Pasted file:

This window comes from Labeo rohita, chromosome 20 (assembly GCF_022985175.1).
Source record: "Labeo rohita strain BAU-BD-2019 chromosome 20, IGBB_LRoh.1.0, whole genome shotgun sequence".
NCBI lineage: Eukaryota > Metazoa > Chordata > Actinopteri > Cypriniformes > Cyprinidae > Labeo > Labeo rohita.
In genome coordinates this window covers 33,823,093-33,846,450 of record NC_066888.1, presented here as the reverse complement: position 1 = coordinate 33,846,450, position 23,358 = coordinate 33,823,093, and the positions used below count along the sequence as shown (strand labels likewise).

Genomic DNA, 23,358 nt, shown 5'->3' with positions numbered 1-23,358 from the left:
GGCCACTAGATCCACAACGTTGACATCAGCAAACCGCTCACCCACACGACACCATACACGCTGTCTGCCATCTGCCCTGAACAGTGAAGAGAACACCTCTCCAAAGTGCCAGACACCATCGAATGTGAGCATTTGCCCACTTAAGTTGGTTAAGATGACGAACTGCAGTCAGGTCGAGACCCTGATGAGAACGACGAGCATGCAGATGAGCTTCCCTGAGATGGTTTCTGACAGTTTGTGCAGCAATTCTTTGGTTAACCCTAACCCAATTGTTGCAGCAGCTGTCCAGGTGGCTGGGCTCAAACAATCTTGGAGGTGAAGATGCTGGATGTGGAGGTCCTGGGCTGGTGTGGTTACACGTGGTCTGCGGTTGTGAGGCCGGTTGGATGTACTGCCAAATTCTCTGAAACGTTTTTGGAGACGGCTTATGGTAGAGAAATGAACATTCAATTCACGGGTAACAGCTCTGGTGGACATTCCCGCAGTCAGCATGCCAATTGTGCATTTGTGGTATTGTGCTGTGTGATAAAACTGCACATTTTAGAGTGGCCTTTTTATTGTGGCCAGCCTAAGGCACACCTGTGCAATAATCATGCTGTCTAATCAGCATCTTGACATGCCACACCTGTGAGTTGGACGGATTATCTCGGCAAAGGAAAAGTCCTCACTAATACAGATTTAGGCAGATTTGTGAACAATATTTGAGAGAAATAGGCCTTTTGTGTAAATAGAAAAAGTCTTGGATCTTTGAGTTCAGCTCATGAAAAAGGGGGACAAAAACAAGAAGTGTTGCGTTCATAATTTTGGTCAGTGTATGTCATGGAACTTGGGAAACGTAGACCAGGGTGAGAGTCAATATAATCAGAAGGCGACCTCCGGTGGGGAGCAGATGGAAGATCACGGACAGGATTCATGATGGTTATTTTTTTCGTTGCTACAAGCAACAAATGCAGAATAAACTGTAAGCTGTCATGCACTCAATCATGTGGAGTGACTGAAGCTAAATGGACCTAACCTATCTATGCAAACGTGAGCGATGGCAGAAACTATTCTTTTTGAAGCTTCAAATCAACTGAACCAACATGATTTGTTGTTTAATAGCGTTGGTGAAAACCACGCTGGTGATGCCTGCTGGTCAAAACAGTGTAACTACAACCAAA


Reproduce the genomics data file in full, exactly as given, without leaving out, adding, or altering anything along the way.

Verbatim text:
This window comes from Labeo rohita, chromosome 20 (assembly GCF_022985175.1).
Source record: "Labeo rohita strain BAU-BD-2019 chromosome 20, IGBB_LRoh.1.0, whole genome shotgun sequence".
NCBI lineage: Eukaryota > Metazoa > Chordata > Actinopteri > Cypriniformes > Cyprinidae > Labeo > Labeo rohita.
In genome coordinates this window covers 33,823,093-33,846,450 of record NC_066888.1, presented here as the reverse complement: position 1 = coordinate 33,846,450, position 23,358 = coordinate 33,823,093, and the positions used below count along the sequence as shown (strand labels likewise).

Genomic DNA, 23,358 nt, shown 5'->3' with positions numbered 1-23,358 from the left:
GGCCACTAGATCCACAACGTTGACATCAGCAAACCGCTCACCCACACGACACCATACACGCTGTCTGCCATCTGCCCTGAACAGTGAAGAGAACACCTCTCCAAAGTGCCAGACACCATCGAATGTGAGCATTTGCCCACTTAAGTTGGTTAAGATGACGAACTGCAGTCAGGTCGAGACCCTGATGAGAACGACGAGCATGCAGATGAGCTTCCCTGAGATGGTTTCTGACAGTTTGTGCAGCAATTCTTTGGTTAACCCTAACCCAATTGTTGCAGCAGCTGTCCAGGTGGCTGGGCTCAAACAATCTTGGAGGTGAAGATGCTGGATGTGGAGGTCCTGGGCTGGTGTGGTTACACGTGGTCTGCGGTTGTGAGGCCGGTTGGATGTACTGCCAAATTCTCTGAAACGTTTTTGGAGACGGCTTATGGTAGAGAAATGAACATTCAATTCACGGGTAACAGCTCTGGTGGACATTCCCGCAGTCAGCATGCCAATTGTGCATTTGTGGTATTGTGCTGTGTGATAAAACTGCACATTTTAGAGTGGCCTTTTTATTGTGGCCAGCCTAAGGCACACCTGTGCAATAATCATGCTGTCTAATCAGCATCTTGACATGCCACACCTGTGAGTTGGACGGATTATCTCGGCAAAGGAAAAGTCCTCACTAATACAGATTTAGGCAGATTTGTGAACAATATTTGAGAGAAATAGGCCTTTTGTGTAAATAGAAAAAGTCTTGGATCTTTGAGTTCAGCTCATGAAAAAGGGGGACAAAAACAAGAAGTGTTGCGTTCATAATTTTGGTCAGTGTATGTCATGGAACTTGGGAAACGTAGACCAGGGTGAGAGTCAATATAATCAGAAGGCGACCTCCGGTGGGGAGCAGATGGAAGATCACGGACAGGATTCATGATGGTTATTTTTTTCGTTGCTACAAGCAACAAATGCAGAATAAACTGTAAGCTGTCATGCACTCAATCATGTGGAGTGACTGAAGCTAAATGGACCTAACCTATCTATGCAAACGTGAGCGATGGCAGAAACTATTCTTTTTGAAGCTTCAAATCAACTGAACCAACATGATTTGTTGTTTAATAGCGTTGGTGAAAACCACGCTGGTGATGCCTGCTGGTCAAAACAGTGTAACTACAACCAAA